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(Repeats article first published on Jan. 14)
Southern EU countries are pushing for the bloc to take account of the eurozone’s aggregate fiscal stance as it administers its borrowing rules, whose reform is now under discussion, a paper prepared ahead of Monday’s Eurogroup meeting of finance ministers in Brussels and seen by MNI shows.
The working paper asks whether consideration of the aggregate fiscal stance could play a role in a reformed economic governance framework to strengthen policy coordination across the euro area. While the aggregate stance is not an officially-recognised concept, during the Covid crisis it gained importance for the Eurogroup as all countries agreed that fiscal policy had to be relaxed.
“Technically, [the eurozone fiscal balance] doesn’t exist in legislation – it’s something quite new, but it’s becoming increasingly part of the debate and some countries feel it should become more prominent, but others have doubts,” an official who has been following the talks on reforming borrowing rules in the Stability and Growth Pact told MNI.
“The idea is that some countries should not overdo consolidation if they have fiscal space when others are having to tighten,” the official said.
German and Dutch fiscal policies were criticised in recent years for being overly restrictive at a time when high-debt states, such as Italy and Greece, were struggling to grow in order to help reduce debts.
“The question is whether there should be some top-down reasoning – what is the contribution of national budgets to the euro area fiscal stance and should this be considered by countries when they draw up their budgets?” the official said.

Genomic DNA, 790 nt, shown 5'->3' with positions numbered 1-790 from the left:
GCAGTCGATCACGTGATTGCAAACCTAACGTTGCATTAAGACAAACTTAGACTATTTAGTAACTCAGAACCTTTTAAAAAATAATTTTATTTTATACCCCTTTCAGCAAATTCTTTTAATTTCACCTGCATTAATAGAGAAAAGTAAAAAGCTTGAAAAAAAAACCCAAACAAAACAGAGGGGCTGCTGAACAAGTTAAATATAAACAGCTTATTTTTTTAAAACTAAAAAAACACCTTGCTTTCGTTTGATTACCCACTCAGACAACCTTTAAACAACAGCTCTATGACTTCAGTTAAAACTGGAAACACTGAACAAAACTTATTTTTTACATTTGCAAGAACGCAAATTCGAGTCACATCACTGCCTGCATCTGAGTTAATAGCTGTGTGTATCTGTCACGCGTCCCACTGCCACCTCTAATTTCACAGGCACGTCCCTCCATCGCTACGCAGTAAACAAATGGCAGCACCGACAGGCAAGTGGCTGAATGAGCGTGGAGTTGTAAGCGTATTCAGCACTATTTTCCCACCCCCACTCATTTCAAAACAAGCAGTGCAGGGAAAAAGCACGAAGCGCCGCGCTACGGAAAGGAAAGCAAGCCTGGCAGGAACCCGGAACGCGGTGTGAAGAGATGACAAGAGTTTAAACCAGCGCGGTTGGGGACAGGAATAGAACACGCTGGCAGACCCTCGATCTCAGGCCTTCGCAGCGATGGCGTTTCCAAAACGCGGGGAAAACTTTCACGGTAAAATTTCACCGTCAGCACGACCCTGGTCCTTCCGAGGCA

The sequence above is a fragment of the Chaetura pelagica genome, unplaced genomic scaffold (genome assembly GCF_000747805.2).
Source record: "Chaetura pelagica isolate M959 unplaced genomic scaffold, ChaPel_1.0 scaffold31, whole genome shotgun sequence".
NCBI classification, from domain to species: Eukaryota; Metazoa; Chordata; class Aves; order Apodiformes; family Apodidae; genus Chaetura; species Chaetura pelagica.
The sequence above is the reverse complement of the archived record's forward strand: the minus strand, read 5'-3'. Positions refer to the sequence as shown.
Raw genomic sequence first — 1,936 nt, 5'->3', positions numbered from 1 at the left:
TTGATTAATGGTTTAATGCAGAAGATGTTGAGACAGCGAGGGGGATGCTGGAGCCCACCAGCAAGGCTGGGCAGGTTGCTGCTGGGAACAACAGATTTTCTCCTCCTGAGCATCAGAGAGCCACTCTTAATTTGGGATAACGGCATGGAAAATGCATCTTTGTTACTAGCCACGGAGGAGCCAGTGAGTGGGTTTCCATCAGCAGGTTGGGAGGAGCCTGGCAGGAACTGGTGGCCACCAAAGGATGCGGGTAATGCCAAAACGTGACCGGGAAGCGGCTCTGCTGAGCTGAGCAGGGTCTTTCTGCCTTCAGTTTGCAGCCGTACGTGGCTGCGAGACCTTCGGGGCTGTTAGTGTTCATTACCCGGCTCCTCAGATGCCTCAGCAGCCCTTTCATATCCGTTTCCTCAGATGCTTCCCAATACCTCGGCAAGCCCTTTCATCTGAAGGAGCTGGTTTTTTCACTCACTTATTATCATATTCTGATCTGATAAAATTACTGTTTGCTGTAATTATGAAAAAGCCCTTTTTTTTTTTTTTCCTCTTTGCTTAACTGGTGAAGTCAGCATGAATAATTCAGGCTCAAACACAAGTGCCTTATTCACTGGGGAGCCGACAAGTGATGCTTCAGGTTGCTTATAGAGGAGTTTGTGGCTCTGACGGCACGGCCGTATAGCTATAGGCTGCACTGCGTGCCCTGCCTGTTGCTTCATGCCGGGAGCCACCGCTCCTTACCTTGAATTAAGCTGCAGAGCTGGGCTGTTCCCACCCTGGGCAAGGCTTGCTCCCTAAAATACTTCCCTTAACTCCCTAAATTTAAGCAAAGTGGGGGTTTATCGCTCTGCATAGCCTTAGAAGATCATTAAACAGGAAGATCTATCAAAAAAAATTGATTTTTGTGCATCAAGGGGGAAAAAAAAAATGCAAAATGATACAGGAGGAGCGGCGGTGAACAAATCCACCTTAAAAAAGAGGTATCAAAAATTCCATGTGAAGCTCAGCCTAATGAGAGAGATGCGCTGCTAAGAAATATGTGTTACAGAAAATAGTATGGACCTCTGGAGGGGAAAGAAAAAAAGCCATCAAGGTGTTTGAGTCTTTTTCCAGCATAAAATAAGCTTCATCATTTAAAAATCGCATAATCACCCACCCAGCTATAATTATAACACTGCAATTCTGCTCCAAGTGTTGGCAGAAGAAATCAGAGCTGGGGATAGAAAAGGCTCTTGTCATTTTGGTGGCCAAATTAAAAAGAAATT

Until now, EU fiscal surveillance has focused solely on national budgets. Northern countries like Germany and The Netherlands remain opposed to an expanded role for the aggregate fiscal stance and officials said the idea is unlikely to be formalised in any legal texts which emerge from the talks on fiscal rules.
“It’s more a question of whether it gets more prominence in the debate in the EU’s annual eurozone fiscal policy recommendations and also its country-specific policy recommendations,” said another source.
Some countries could also seek to link the euro fiscal balance debate to the EU’s macroeconomic imbalances procedure, which is focused on excessive current account deficits or surpluses.
Sources say that the discussion on the fiscal stance could also have a bearing on how far countries are willing to go to facilitate increased public investment for green and digital transitions, something which is being aggressively pursued by France and Italy.
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